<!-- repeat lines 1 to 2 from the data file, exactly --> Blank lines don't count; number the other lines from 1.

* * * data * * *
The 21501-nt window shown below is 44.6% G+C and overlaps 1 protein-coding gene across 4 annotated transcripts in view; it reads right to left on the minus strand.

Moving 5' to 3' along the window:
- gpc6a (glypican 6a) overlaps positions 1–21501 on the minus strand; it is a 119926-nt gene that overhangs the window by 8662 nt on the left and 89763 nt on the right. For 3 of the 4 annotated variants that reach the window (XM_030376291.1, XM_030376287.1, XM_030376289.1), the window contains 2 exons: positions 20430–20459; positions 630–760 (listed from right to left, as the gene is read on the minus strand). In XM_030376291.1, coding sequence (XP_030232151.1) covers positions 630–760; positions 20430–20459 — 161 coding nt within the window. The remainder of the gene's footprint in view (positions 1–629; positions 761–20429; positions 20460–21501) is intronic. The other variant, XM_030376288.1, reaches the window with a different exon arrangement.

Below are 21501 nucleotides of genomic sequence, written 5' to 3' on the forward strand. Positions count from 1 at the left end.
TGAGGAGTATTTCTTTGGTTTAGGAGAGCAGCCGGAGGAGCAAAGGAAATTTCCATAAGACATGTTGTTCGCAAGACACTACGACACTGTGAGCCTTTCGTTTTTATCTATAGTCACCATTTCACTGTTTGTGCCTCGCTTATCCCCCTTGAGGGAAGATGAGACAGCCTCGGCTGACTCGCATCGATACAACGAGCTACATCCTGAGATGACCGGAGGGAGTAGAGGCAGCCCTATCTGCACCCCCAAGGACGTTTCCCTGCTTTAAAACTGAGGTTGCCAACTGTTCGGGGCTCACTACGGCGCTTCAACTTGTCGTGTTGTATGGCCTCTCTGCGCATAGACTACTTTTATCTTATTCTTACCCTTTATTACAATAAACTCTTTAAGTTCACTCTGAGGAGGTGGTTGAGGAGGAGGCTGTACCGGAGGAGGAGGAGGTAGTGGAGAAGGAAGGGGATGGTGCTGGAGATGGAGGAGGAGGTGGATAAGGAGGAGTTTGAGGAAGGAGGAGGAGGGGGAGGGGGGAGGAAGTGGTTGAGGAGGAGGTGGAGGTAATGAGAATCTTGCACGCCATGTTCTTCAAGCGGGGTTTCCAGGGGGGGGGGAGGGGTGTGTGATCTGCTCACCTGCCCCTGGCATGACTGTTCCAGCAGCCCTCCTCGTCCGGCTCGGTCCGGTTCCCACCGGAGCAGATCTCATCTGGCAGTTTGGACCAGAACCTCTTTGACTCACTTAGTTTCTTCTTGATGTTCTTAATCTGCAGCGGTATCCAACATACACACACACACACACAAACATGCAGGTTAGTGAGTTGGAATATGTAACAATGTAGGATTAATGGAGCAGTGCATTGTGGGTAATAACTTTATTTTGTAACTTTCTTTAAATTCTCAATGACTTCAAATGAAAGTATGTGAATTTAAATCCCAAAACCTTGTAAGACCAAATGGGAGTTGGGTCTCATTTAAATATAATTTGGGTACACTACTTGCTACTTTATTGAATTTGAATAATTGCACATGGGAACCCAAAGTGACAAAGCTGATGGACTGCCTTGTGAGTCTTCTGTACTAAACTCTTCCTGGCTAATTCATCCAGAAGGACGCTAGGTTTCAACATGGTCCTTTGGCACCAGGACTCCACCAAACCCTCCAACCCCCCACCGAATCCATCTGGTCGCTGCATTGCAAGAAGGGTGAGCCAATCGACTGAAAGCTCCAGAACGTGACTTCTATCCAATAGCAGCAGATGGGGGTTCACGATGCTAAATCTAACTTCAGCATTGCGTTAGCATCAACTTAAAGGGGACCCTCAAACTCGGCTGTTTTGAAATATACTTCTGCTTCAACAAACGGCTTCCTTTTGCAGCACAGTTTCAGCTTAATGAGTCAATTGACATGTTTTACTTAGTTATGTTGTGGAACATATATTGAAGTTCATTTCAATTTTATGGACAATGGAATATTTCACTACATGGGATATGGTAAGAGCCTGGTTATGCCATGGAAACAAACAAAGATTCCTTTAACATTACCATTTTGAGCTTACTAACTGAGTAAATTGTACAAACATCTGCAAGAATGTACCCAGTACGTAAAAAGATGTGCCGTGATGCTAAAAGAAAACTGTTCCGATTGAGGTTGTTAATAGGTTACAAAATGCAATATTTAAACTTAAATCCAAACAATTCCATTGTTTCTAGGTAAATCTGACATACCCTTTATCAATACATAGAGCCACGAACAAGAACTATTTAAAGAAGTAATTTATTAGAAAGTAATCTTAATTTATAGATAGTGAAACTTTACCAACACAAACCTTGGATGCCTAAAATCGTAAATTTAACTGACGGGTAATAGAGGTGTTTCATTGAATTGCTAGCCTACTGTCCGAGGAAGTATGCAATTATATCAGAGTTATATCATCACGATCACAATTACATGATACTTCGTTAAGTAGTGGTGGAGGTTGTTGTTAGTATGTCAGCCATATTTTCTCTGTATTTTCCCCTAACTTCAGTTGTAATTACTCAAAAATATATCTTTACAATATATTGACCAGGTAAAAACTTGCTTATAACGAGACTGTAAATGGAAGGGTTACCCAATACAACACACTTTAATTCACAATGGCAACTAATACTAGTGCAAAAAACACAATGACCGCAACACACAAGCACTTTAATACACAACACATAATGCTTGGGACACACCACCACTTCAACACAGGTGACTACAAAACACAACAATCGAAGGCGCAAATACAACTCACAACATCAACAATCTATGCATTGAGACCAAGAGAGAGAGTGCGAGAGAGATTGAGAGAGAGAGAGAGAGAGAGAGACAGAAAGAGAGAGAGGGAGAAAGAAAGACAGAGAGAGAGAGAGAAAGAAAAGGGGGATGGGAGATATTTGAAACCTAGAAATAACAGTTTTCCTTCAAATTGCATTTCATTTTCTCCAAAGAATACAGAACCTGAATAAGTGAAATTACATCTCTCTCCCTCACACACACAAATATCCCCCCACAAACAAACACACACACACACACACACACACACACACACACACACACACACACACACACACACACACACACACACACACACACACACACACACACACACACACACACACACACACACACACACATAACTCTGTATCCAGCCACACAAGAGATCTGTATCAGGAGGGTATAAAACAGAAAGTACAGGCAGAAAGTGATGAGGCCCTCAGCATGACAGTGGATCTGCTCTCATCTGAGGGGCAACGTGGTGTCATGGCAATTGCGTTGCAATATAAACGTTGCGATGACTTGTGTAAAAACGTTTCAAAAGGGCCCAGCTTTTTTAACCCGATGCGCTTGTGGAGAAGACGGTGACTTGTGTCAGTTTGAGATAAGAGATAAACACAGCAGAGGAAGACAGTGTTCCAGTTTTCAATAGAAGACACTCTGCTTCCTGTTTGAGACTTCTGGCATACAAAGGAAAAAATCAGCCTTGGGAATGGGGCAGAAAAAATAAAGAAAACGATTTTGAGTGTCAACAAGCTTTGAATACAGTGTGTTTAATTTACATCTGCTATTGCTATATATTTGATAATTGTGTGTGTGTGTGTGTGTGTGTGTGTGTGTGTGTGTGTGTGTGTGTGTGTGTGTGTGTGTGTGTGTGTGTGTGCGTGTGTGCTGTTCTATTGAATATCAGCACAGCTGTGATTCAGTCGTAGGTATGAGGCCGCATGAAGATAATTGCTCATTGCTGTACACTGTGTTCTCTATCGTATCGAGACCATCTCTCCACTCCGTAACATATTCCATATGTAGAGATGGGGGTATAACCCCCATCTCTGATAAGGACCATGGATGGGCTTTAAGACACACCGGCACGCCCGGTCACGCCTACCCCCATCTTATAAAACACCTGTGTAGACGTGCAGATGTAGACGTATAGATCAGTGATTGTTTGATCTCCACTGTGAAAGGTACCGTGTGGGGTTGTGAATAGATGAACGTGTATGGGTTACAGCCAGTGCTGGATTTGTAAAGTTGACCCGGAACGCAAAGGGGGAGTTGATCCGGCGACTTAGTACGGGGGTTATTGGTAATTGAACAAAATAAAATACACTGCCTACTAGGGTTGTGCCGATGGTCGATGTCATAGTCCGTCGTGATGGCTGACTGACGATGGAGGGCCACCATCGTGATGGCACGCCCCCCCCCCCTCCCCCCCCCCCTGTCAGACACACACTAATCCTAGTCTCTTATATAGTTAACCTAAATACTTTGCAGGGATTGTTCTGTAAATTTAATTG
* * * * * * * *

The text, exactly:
The 21501-nt window shown below is 44.6% G+C and overlaps 1 protein-coding gene across 4 annotated transcripts in view; it reads right to left on the minus strand.

Moving 5' to 3' along the window: